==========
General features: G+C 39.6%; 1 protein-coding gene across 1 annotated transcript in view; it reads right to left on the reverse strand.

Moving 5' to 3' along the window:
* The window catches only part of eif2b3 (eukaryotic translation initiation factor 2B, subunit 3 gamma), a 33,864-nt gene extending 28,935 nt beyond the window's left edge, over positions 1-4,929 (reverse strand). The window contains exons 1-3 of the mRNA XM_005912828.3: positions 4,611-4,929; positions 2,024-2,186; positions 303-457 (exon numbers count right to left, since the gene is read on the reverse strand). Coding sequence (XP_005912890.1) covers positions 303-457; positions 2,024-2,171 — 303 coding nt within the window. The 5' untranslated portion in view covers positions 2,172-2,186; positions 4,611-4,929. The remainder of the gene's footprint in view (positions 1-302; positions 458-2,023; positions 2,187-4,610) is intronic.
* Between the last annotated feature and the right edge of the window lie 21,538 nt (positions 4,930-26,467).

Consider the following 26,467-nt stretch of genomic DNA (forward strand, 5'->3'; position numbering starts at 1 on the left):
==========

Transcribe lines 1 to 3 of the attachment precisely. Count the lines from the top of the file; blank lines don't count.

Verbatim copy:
General features: G+C 39.6%; 1 protein-coding gene across 1 annotated transcript in view; it reads right to left on the reverse strand.

Moving 5' to 3' along the window:
* The window catches only part of eif2b3 (eukaryotic translation initiation factor 2B, subunit 3 gamma), a 33,864-nt gene extending 28,935 nt beyond the window's left edge, over positions 1-4,929 (reverse strand). The window contains exons 1-3 of the mRNA XM_005912828.3: positions 4,611-4,929; positions 2,024-2,186; positions 303-457 (exon numbers count right to left, since the gene is read on the reverse strand). Coding sequence (XP_005912890.1) covers positions 303-457; positions 2,024-2,171 — 303 coding nt within the window. The 5' untranslated portion in view covers positions 2,172-2,186; positions 4,611-4,929. The remainder of the gene's footprint in view (positions 1-302; positions 458-2,023; positions 2,187-4,610) is intronic.